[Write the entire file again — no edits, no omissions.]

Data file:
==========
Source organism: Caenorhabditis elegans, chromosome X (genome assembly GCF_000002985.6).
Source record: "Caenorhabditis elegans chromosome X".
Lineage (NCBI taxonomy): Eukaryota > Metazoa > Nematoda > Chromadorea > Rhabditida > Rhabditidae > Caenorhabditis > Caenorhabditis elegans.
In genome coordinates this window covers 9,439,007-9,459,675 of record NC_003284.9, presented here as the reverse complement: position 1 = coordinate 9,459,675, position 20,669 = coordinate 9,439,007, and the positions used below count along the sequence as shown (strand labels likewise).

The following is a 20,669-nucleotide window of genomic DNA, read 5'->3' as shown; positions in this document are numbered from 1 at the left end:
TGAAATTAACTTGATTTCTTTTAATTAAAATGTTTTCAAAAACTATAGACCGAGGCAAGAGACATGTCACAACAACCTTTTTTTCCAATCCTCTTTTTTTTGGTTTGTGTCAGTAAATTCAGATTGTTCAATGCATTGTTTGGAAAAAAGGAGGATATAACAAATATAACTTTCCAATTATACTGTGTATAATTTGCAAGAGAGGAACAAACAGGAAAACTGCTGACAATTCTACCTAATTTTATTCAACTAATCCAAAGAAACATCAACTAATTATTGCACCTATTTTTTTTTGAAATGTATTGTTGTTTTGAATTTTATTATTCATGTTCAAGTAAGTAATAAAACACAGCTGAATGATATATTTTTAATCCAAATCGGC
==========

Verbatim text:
Source organism: Caenorhabditis elegans, chromosome X (genome assembly GCF_000002985.6).
Source record: "Caenorhabditis elegans chromosome X".
Lineage (NCBI taxonomy): Eukaryota > Metazoa > Nematoda > Chromadorea > Rhabditida > Rhabditidae > Caenorhabditis > Caenorhabditis elegans.
In genome coordinates this window covers 9,439,007-9,459,675 of record NC_003284.9, presented here as the reverse complement: position 1 = coordinate 9,459,675, position 20,669 = coordinate 9,439,007, and the positions used below count along the sequence as shown (strand labels likewise).

The following is a 20,669-nucleotide window of genomic DNA, read 5'->3' as shown; positions in this document are numbered from 1 at the left end:
TGAAATTAACTTGATTTCTTTTAATTAAAATGTTTTCAAAAACTATAGACCGAGGCAAGAGACATGTCACAACAACCTTTTTTTCCAATCCTCTTTTTTTTGGTTTGTGTCAGTAAATTCAGATTGTTCAATGCATTGTTTGGAAAAAAGGAGGATATAACAAATATAACTTTCCAATTATACTGTGTATAATTTGCAAGAGAGGAACAAACAGGAAAACTGCTGACAATTCTACCTAATTTTATTCAACTAATCCAAAGAAACATCAACTAATTATTGCACCTATTTTTTTTTGAAATGTATTGTTGTTTTGAATTTTATTATTCATGTTCAAGTAAGTAATAAAACACAGCTGAATGATATATTTTTAATCCAAATCGGC